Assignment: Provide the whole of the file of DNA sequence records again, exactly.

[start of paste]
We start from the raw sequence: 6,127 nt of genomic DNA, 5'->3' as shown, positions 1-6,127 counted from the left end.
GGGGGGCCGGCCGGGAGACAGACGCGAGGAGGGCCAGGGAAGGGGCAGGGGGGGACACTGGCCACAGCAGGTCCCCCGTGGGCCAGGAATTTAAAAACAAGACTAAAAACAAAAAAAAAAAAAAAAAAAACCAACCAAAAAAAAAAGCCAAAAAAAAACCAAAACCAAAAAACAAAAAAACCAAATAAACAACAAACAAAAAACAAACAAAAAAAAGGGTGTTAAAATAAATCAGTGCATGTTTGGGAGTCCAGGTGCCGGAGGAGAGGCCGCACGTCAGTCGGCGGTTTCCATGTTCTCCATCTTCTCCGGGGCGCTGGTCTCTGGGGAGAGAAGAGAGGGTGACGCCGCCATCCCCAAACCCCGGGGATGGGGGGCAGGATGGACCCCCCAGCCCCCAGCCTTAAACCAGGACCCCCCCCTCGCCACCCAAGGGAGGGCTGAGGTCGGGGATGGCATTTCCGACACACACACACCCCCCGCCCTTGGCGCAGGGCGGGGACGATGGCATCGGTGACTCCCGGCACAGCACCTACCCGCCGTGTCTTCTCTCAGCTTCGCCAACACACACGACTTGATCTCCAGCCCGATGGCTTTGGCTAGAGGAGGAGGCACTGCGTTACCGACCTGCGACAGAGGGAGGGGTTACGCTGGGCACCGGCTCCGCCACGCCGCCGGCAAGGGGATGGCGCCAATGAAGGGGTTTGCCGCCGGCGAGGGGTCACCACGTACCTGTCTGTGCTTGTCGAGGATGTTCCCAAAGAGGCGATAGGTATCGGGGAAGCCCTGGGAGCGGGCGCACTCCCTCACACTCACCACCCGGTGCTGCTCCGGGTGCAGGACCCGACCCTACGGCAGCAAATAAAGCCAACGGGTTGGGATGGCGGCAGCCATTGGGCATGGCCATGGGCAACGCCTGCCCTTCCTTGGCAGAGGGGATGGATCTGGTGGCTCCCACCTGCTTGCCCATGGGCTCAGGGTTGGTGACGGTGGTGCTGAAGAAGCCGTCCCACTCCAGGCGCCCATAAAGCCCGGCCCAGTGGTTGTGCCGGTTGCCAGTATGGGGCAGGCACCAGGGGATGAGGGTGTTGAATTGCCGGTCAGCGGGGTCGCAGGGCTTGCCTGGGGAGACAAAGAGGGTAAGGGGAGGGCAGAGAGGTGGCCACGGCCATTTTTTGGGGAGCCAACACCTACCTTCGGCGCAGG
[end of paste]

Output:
We start from the raw sequence: 6,127 nt of genomic DNA, 5'->3' as shown, positions 1-6,127 counted from the left end.
GGGGGGCCGGCCGGGAGACAGACGCGAGGAGGGCCAGGGAAGGGGCAGGGGGGGACACTGGCCACAGCAGGTCCCCCGTGGGCCAGGAATTTAAAAACAAGACTAAAAACAAAAAAAAAAAAAAAAAAAACCAACCAAAAAAAAAAGCCAAAAAAAAACCAAAACCAAAAAACAAAAAAACCAAATAAACAACAAACAAAAAACAAACAAAAAAAAGGGTGTTAAAATAAATCAGTGCATGTTTGGGAGTCCAGGTGCCGGAGGAGAGGCCGCACGTCAGTCGGCGGTTTCCATGTTCTCCATCTTCTCCGGGGCGCTGGTCTCTGGGGAGAGAAGAGAGGGTGACGCCGCCATCCCCAAACCCCGGGGATGGGGGGCAGGATGGACCCCCCAGCCCCCAGCCTTAAACCAGGACCCCCCCCTCGCCACCCAAGGGAGGGCTGAGGTCGGGGATGGCATTTCCGACACACACACACCCCCCGCCCTTGGCGCAGGGCGGGGACGATGGCATCGGTGACTCCCGGCACAGCACCTACCCGCCGTGTCTTCTCTCAGCTTCGCCAACACACACGACTTGATCTCCAGCCCGATGGCTTTGGCTAGAGGAGGAGGCACTGCGTTACCGACCTGCGACAGAGGGAGGGGTTACGCTGGGCACCGGCTCCGCCACGCCGCCGGCAAGGGGATGGCGCCAATGAAGGGGTTTGCCGCCGGCGAGGGGTCACCACGTACCTGTCTGTGCTTGTCGAGGATGTTCCCAAAGAGGCGATAGGTATCGGGGAAGCCCTGGGAGCGGGCGCACTCCCTCACACTCACCACCCGGTGCTGCTCCGGGTGCAGGACCCGACCCTACGGCAGCAAATAAAGCCAACGGGTTGGGATGGCGGCAGCCATTGGGCATGGCCATGGGCAACGCCTGCCCTTCCTTGGCAGAGGGGATGGATCTGGTGGCTCCCACCTGCTTGCCCATGGGCTCAGGGTTGGTGACGGTGGTGCTGAAGAAGCCGTCCCACTCCAGGCGCCCATAAAGCCCGGCCCAGTGGTTGTGCCGGTTGCCAGTATGGGGCAGGCACCAGGGGATGAGGGTGTTGAATTGCCGGTCAGCGGGGTCGCAGGGCTTGCCTGGGGAGACAAAGAGGGTAAGGGGAGGGCAGAGAGGTGGCCACGGCCATTTTTTGGGGAGCCAACACCTACCTTCGGCGCAGG